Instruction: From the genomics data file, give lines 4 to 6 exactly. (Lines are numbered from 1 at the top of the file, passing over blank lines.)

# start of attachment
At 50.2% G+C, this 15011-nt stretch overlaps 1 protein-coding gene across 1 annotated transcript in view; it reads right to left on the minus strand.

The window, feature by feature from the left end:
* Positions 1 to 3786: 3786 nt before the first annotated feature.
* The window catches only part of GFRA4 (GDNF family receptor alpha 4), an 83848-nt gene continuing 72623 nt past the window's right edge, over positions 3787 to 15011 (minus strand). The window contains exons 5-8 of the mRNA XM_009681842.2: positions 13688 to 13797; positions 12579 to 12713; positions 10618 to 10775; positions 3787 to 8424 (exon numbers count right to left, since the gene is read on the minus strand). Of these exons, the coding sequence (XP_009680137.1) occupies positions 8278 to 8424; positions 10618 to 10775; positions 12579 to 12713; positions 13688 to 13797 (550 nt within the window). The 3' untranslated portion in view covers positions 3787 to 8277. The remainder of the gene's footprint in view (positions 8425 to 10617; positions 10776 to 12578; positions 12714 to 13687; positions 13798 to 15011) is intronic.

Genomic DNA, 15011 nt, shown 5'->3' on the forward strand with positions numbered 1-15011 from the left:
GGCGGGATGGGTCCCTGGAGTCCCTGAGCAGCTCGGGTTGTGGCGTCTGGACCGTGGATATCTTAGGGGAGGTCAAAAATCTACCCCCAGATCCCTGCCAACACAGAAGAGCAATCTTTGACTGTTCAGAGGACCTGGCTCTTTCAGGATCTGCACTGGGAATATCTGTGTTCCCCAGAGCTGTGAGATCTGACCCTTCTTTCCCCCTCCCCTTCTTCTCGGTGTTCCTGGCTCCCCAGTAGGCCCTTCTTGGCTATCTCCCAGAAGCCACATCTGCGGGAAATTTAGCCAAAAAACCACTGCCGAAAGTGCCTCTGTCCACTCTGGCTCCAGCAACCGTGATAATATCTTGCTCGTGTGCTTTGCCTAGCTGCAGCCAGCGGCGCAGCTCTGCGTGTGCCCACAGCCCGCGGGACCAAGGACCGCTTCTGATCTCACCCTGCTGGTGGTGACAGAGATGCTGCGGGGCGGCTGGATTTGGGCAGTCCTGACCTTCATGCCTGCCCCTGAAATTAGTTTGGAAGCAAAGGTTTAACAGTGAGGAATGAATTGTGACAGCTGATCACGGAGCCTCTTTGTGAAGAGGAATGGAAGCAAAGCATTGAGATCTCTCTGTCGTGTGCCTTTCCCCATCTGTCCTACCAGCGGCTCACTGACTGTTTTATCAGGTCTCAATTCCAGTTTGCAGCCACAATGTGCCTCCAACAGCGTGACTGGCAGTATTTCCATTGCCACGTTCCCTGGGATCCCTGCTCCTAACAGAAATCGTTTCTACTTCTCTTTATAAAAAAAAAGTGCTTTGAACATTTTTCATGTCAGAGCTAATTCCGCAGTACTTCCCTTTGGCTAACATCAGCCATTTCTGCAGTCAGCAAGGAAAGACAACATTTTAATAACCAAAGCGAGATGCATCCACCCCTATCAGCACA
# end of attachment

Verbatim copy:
* The window catches only part of GFRA4 (GDNF family receptor alpha 4), an 83848-nt gene continuing 72623 nt past the window's right edge, over positions 3787 to 15011 (minus strand). The window contains exons 5-8 of the mRNA XM_009681842.2: positions 13688 to 13797; positions 12579 to 12713; positions 10618 to 10775; positions 3787 to 8424 (exon numbers count right to left, since the gene is read on the minus strand). Of these exons, the coding sequence (XP_009680137.1) occupies positions 8278 to 8424; positions 10618 to 10775; positions 12579 to 12713; positions 13688 to 13797 (550 nt within the window). The 3' untranslated portion in view covers positions 3787 to 8277. The remainder of the gene's footprint in view (positions 8425 to 10617; positions 10776 to 12578; positions 12714 to 13687; positions 13798 to 15011) is intronic.

Genomic DNA, 15011 nt, shown 5'->3' on the forward strand with positions numbered 1-15011 from the left:
GGCGGGATGGGTCCCTGGAGTCCCTGAGCAGCTCGGGTTGTGGCGTCTGGACCGTGGATATCTTAGGGGAGGTCAAAAATCTACCCCCAGATCCCTGCCAACACAGAAGAGCAATCTTTGACTGTTCAGAGGACCTGGCTCTTTCAGGATCTGCACTGGGAATATCTGTGTTCCCCAGAGCTGTGAGATCTGACCCTTCTTTCCCCCTCCCCTTCTTCTCGGTGTTCCTGGCTCCCCAGTAGGCCCTTCTTGGCTATCTCCCAGAAGCCACATCTGCGGGAAATTTAGCCAAAAAACCACTGCCGAAAGTGCCTCTGTCCACTCTGGCTCCAGCAACCGTGATAATATCTTGCTCGTGTGCTTTGCCTAGCTGCAGCCAGCGGCGCAGCTCTGCGTGTGCCCACAGCCCGCGGGACCAAGGACCGCTTCTGATCTCACCCTGCTGGTGGTGACAGAGATGCTGCGGGGCGGCTGGATTTGGGCAGTCCTGACCTTCATGCCTGCCCCTGAAATTAGTTTGGAAGCAAAGGTTTAACAGTGAGGAATGAATTGTGACAGCTGATCACGGAGCCTCTTTGTGAAGAGGAATGGAAGCAAAGCATTGAGATCTCTCTGTCGTGTGCCTTTCCCCATCTGTCCTACCAGCGGCTCACTGACTGTTTTATCAGGTCTCAATTCCAGTTTGCAGCCACAATGTGCCTCCAACAGCGTGACTGGCAGTATTTCCATTGCCACGTTCCCTGGGATCCCTGCTCCTAACAGAAATCGTTTCTACTTCTCTTTATAAAAAAAAAGTGCTTTGAACATTTTTCATGTCAGAGCTAATTCCGCAGTACTTCCCTTTGGCTAACATCAGCCATTTCTGCAGTCAGCAAGGAAAGACAACATTTTAATAACCAAAGCGAGATGCATCCACCCCTATCAGCACA